Rating high

Quite a few crews at the recent World Rowing Champs in Sarasota were racing as if their pants were on fire.

Perhaps Robbie Manson’s new world best time in the men’s single scull earlier this year ignited something. While others were rating 31 to 34, Robbie Manson rated 38 until the last few hundred metres and then took it up to 40. He left the field in his wake (though, sadly, he wasn’t in good form in Sarasota).

In Sarasota, the Irish lightweight pair rated 44 all the way, with a sprint finish at 46, to take gold. Even the wise and wonderful World Rowing commentators laughed in disbelief, Martin Cross saying he’d never seen anything like it in his 40+ years in rowing.

And the Italians in the final of the men’s heavyweight pair. With 750 metres to go, in third place, they took it up to 43, hitting 46 in the last few strokes as they just pipped the favoured Croatians for gold. As much as I love the Sinkovic brothers, I can only smile watching the Italians row through them, throwing their bodies forward, with Martin Cross exclaiming “Oh my god, oh my god!”.

We often see taller athletes win while under-rating, but even the lanky (193 cm, or 6’3”) Victoria Thornley took it up to 38 in her sprint for silver after rating 30–31 for most of the W1X final.

Jeepers. How do you train to be able to remain smooth and sharp at that pace?

In a recent Rowperfect article about racing starts, masters coach Marlene Royle describes a little training exercise to sharpen your bladework and fine motor handling reactions. She suggests that, during long steady state pieces, every 5 minutes or so try rowing 20 strokes at quarter slide or at half slide, rating as high as you can.

You should be able to hit >50 SPM at half slide and >60 SPM at quarter slide, she says (!). What fun. I couldn’t wait to give it a go in the single.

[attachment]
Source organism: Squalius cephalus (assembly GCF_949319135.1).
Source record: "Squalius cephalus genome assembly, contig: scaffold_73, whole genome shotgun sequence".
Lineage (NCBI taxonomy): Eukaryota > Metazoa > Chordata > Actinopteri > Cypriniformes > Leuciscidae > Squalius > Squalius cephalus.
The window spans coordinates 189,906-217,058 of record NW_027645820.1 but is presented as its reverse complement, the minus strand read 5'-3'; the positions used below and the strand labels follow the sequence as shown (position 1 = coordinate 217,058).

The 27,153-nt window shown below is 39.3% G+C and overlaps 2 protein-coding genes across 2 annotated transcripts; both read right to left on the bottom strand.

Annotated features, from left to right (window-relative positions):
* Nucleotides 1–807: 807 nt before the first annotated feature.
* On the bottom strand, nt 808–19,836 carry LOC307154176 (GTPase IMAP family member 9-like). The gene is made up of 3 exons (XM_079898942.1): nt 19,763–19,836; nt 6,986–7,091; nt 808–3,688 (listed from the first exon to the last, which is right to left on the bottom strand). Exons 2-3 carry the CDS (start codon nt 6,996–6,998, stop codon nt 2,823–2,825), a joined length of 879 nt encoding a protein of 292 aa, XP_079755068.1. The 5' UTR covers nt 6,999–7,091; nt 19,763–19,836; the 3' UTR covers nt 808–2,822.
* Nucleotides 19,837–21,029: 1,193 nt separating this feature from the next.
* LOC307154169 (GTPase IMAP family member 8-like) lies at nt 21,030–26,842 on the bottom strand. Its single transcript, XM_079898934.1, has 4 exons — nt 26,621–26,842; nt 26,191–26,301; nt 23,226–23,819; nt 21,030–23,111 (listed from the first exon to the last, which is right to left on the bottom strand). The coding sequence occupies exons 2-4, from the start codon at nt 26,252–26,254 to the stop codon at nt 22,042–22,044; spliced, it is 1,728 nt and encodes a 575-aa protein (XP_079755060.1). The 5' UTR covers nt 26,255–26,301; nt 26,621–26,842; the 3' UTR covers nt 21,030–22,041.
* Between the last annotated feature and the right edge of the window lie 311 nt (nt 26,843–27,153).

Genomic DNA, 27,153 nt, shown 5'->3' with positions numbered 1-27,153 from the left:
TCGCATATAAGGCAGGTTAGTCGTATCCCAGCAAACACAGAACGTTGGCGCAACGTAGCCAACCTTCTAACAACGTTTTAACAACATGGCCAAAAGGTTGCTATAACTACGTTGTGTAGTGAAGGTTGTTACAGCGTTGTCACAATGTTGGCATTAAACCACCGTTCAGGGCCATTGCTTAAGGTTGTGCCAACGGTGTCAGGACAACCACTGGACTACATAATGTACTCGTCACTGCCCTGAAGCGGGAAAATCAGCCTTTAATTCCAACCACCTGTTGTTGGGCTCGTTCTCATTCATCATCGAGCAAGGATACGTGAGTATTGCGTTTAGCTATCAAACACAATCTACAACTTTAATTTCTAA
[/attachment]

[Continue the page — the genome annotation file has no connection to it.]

My first effort was sobering—36 at quarter slide—but now after about 5 attempts over the past few weeks I can reach 45.

What I found was that to get anywhere near those numbers you need boat speed. Racing up the slide is not enough—you need to be connected at the front end and really push the boat or you are just spinning your wheels and going nowhere.

As GB coach Robin Williams puts it:

“… you earn rate. In other words, if you make hull speed, rate won’t be a problem”.*

Even at a high rate, with one eye on my SpeedCoach, I found that I had time to evaluate what I was doing and make a change, for example:

  • was I was actually rowing half instead of quarter slide?
  • where in the stroke, other than on the slide, could I be faster e.g. could I get my arms away and body over quicker, or could I have an earlier entry?
  • was I drawing my elbows in too far at the finish?

It’s a fun exercise and is rewarding when you eke out even one more pip. Give it a try and see how you go. I’ll keep chipping away at it too.

P.S. Marlene Royle has also done excellent podcasts with Joe DeLeo and with RowingChat (here and here). They are great to listen to during a long commute.

* Robin Williams 2011, ‘Attention – go!’, Rowing & Regatta, Issue 52, May 2011, British Rowing.
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2 thoughts on “Rating high

  1. Often include as part of warmup in single.
    Doing the slide, on the way backup, my coach keep me at 1/2 slide and then get me take the rate up in successive 2’s until I couldn’t raise it any more. Just to wake me up and get the hands moving.
    Surprisingly good fun!!

    Like

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